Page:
Intermittent fasting has progressed beyond its role as a celebrity trend, as more evidence of its weight loss and other advantages emerges. Research suggests that people who practice intermittent fasting lose roughly the same amount of weight as those who follow a standard calorie-restriction diet that restricts 500 calories per day. Fasting on a regular basis appears to be beneficial to metabolic health. It aids in the reduction of blood pressure, LDL [bad] cholesterol, triglycerides, and insulin resistance.
What Is an Intermittent Fasting Diet?
In general, intermittent fasting (IF) refers to any eating plan that alternates periods of fasting with foods. There are numerous plans available, including those that restrict calories only during certain hours of the day or on specific days of the week. The primary distinction between IF and traditional calorie-restricted diets is that IF does not limit portions or foods, but only when they are consumed.
What Types of Intermittent Fasting Plans Promote Weight Loss?
- Alternate day fasting (ADF)
- The 5:2 diet
- Time-restricted eating (TRE)
In Alternate day fasting, a day of unlimited eating is followed by a fasting day, with 500 calories consumed in one meal accounted for the entire daily calorie intake. The 5:2 diet is a modified variant of alternate day fasting in which five “feasting days” and two “fasting days” are alternated each week. Time-restricted eating (TRE) restricts daily meals to a set number of hours, followed by a 16-hour fast. (There are no calorie limitations during the dining period with time-restricted eating.)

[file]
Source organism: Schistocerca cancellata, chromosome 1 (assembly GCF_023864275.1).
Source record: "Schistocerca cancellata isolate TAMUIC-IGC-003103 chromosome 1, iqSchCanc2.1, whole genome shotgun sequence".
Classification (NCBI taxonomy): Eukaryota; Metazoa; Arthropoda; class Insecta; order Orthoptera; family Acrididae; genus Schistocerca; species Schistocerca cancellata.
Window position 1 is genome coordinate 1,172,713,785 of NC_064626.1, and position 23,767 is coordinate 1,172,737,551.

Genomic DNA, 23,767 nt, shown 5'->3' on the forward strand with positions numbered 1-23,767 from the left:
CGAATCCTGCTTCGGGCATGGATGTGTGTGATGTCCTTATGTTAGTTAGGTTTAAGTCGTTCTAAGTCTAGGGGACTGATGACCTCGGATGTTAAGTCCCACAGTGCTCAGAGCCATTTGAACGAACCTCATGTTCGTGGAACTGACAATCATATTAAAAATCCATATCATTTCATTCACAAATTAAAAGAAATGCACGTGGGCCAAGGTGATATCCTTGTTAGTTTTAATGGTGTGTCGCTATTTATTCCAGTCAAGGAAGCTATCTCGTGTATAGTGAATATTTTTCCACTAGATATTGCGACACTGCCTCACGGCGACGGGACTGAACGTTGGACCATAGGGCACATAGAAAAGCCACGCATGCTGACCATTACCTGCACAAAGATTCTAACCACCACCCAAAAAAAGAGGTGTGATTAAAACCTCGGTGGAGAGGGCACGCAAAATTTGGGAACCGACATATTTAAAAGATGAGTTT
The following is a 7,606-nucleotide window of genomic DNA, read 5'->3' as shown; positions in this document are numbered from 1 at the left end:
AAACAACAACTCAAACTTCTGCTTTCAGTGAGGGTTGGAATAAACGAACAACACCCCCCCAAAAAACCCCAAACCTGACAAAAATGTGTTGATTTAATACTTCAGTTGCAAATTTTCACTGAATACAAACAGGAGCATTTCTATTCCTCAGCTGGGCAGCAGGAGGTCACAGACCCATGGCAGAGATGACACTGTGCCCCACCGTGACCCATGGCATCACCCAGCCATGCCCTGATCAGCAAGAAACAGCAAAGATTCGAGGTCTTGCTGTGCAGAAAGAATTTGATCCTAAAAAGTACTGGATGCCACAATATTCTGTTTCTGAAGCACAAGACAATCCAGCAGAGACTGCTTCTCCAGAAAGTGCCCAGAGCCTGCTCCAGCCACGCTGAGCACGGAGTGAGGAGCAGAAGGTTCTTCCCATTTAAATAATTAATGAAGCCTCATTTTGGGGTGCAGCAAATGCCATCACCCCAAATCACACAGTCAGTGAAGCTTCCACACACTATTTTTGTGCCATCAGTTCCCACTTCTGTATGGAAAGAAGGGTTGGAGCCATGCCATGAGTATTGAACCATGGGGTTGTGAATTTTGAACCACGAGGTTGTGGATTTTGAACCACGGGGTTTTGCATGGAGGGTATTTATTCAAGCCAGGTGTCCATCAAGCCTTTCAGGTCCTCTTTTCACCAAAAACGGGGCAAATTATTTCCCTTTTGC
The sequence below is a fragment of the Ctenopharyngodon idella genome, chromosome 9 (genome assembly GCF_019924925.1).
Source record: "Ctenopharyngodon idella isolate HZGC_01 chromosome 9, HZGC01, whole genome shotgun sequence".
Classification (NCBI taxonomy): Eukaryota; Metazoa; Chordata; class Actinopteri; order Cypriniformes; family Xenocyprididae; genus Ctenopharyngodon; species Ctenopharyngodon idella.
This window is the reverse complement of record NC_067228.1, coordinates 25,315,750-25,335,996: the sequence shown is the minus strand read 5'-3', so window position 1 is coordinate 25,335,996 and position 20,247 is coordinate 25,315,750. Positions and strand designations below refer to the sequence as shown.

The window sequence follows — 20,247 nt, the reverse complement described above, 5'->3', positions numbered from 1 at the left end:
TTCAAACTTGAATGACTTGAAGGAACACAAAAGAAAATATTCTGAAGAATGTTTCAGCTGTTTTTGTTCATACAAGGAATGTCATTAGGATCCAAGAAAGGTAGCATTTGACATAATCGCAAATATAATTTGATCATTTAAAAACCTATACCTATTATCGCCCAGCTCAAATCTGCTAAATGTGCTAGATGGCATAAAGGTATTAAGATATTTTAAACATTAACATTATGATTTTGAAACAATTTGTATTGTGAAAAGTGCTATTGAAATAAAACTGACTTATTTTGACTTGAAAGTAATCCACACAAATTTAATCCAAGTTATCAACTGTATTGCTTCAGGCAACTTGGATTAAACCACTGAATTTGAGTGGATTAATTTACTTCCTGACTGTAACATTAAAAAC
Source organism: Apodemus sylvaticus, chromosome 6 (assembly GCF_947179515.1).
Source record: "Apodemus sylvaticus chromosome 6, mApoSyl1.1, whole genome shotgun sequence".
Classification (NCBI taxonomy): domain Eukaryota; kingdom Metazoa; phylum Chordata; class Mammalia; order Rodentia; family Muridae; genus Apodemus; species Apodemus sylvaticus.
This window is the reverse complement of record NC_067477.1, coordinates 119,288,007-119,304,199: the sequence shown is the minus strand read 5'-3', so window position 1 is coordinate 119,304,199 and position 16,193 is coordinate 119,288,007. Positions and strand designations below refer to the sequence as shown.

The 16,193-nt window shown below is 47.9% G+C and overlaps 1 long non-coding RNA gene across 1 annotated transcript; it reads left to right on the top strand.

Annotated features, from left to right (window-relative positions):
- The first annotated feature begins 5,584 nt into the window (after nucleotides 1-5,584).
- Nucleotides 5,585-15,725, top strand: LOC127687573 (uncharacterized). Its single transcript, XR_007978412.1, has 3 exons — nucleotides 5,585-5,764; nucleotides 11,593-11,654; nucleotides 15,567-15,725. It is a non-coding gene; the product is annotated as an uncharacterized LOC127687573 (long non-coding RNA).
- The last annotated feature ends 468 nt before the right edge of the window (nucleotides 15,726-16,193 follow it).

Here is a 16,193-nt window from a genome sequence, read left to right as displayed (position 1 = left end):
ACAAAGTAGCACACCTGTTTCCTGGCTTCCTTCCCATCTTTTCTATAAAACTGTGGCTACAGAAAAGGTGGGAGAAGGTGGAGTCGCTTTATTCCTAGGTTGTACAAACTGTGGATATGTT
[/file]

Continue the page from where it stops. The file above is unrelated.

Is Intermittent Fasting Beneficial to Everyone?
Fasting is typically associated with feelings of drowsiness and inability to concentrate. On the other hand, many participants reported feeling more energized on fasting days.
According to studies, there are various groups of people who should not fast. The following people are among them:
- Those who are expecting a child or are nursing a baby
- Those under the age of 12
- Those who have a history of disordered eating
- Those having a BMI of less than 18.5
- Shift workers
- People who must take medication on a regular basis with food
Intermittent fasting should be approached with caution by those with diabetes, particularly type 1 diabetes. Fasting on a regular basis isn’t for everyone. It will likely work effectively for persons who are good at skipping meals, such as those who don’t have breakfast or who spend the majority of their calories during meals and don’t snack frequently.
How to Get the Most Out of Intermittent Fasting
It’s a good idea to gradually start intermittent fasting if you’re interested in giving it a try. You can progressively increase your fasting window if you’re performing well.
- Allow yourself plenty of time to adapt.
- Make the quality of your nutrition a priority.
- Don’t put off exercising.
- Avoid consuming alcoholic beverages.